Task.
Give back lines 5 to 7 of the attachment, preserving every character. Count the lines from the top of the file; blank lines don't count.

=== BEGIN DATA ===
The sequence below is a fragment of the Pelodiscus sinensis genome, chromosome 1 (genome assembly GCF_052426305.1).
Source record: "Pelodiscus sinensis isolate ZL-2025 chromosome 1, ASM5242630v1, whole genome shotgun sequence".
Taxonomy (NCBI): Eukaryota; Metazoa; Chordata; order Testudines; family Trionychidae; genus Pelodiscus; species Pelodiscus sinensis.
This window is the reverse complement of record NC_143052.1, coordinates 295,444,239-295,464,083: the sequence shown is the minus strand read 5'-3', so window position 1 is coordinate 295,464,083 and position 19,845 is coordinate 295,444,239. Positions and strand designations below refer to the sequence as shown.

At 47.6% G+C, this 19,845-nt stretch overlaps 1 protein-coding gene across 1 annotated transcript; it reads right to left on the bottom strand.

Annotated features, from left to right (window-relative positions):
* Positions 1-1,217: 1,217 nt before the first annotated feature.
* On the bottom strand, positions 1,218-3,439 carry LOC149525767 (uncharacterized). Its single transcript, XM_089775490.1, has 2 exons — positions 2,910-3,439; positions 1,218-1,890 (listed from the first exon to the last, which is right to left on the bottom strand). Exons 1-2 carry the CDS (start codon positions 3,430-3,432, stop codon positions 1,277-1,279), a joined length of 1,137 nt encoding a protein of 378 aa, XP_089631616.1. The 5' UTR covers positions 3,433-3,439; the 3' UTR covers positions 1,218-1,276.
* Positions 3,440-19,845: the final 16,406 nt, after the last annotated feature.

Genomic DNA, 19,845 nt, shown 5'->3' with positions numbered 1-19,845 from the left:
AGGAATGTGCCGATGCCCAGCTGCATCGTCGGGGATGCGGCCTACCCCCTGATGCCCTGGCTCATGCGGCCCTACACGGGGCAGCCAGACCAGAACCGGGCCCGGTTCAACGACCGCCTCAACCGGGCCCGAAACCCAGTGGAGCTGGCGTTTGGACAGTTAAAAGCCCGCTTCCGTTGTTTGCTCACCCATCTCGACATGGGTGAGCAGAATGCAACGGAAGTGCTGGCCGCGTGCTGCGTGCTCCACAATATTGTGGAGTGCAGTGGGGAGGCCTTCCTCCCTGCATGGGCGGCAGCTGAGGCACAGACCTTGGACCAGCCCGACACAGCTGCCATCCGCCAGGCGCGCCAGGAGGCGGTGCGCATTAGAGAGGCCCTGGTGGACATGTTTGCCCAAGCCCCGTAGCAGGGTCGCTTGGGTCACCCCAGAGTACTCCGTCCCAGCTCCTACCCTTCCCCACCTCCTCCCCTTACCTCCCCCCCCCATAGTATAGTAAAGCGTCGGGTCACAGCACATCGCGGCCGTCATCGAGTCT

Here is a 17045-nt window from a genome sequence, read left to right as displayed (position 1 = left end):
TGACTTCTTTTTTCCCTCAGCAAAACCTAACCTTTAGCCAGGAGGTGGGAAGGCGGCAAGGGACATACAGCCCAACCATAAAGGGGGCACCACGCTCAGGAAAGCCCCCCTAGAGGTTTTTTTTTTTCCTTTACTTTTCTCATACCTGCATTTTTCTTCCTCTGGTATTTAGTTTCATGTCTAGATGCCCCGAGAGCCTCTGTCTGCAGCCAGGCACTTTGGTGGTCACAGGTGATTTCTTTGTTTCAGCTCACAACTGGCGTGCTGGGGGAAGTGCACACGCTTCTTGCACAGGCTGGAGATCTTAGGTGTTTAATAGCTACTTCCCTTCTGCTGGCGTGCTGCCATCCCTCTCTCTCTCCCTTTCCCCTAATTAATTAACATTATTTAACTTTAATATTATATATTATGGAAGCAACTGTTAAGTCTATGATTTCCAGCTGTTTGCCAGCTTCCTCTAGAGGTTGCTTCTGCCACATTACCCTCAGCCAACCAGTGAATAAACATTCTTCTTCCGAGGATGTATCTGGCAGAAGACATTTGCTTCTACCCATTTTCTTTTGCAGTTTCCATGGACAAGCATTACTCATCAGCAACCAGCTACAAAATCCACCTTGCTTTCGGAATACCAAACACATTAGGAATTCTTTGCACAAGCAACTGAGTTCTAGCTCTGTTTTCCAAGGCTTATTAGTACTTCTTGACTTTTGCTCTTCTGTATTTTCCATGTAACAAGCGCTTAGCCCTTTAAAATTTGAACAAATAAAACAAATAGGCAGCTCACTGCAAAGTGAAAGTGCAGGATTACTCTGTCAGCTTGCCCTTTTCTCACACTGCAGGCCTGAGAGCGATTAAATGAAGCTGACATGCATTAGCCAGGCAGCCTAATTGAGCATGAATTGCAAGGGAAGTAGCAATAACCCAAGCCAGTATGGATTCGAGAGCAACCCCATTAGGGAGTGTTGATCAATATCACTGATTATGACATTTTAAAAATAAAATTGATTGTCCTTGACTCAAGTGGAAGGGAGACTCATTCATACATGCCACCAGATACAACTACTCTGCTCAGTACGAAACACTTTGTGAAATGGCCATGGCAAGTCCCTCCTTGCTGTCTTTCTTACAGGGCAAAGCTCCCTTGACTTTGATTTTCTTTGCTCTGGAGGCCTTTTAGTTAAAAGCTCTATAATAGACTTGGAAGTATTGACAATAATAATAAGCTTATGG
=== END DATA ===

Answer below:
At 47.6% G+C, this 19,845-nt stretch overlaps 1 protein-coding gene across 1 annotated transcript; it reads right to left on the bottom strand.

Annotated features, from left to right (window-relative positions):
* Positions 1-1,217: 1,217 nt before the first annotated feature.